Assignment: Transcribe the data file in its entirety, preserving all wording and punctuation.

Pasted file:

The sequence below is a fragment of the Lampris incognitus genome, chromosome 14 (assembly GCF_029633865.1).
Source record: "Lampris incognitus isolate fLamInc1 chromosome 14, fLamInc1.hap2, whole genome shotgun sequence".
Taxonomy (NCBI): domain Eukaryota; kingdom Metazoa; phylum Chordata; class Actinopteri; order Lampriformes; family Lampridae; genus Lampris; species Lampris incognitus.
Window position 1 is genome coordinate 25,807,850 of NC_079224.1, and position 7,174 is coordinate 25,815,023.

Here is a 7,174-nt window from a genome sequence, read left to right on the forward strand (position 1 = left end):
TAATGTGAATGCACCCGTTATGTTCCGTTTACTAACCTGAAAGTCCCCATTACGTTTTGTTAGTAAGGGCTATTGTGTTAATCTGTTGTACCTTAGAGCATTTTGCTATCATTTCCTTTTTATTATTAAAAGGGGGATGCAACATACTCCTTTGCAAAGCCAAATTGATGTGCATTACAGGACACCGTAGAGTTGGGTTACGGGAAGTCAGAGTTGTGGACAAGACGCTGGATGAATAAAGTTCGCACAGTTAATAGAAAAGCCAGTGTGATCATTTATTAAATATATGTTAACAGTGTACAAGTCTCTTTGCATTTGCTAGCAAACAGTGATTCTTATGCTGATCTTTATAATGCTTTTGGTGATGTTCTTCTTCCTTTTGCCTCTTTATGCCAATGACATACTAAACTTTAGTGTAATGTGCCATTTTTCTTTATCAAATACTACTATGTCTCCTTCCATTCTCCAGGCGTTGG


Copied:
The sequence below is a fragment of the Lampris incognitus genome, chromosome 14 (assembly GCF_029633865.1).
Source record: "Lampris incognitus isolate fLamInc1 chromosome 14, fLamInc1.hap2, whole genome shotgun sequence".
Taxonomy (NCBI): domain Eukaryota; kingdom Metazoa; phylum Chordata; class Actinopteri; order Lampriformes; family Lampridae; genus Lampris; species Lampris incognitus.
Window position 1 is genome coordinate 25,807,850 of NC_079224.1, and position 7,174 is coordinate 25,815,023.

Here is a 7,174-nt window from a genome sequence, read left to right on the forward strand (position 1 = left end):
TAATGTGAATGCACCCGTTATGTTCCGTTTACTAACCTGAAAGTCCCCATTACGTTTTGTTAGTAAGGGCTATTGTGTTAATCTGTTGTACCTTAGAGCATTTTGCTATCATTTCCTTTTTATTATTAAAAGGGGGATGCAACATACTCCTTTGCAAAGCCAAATTGATGTGCATTACAGGACACCGTAGAGTTGGGTTACGGGAAGTCAGAGTTGTGGACAAGACGCTGGATGAATAAAGTTCGCACAGTTAATAGAAAAGCCAGTGTGATCATTTATTAAATATATGTTAACAGTGTACAAGTCTCTTTGCATTTGCTAGCAAACAGTGATTCTTATGCTGATCTTTATAATGCTTTTGGTGATGTTCTTCTTCCTTTTGCCTCTTTATGCCAATGACATACTAAACTTTAGTGTAATGTGCCATTTTTCTTTATCAAATACTACTATGTCTCCTTCCATTCTCCAGGCGTTGG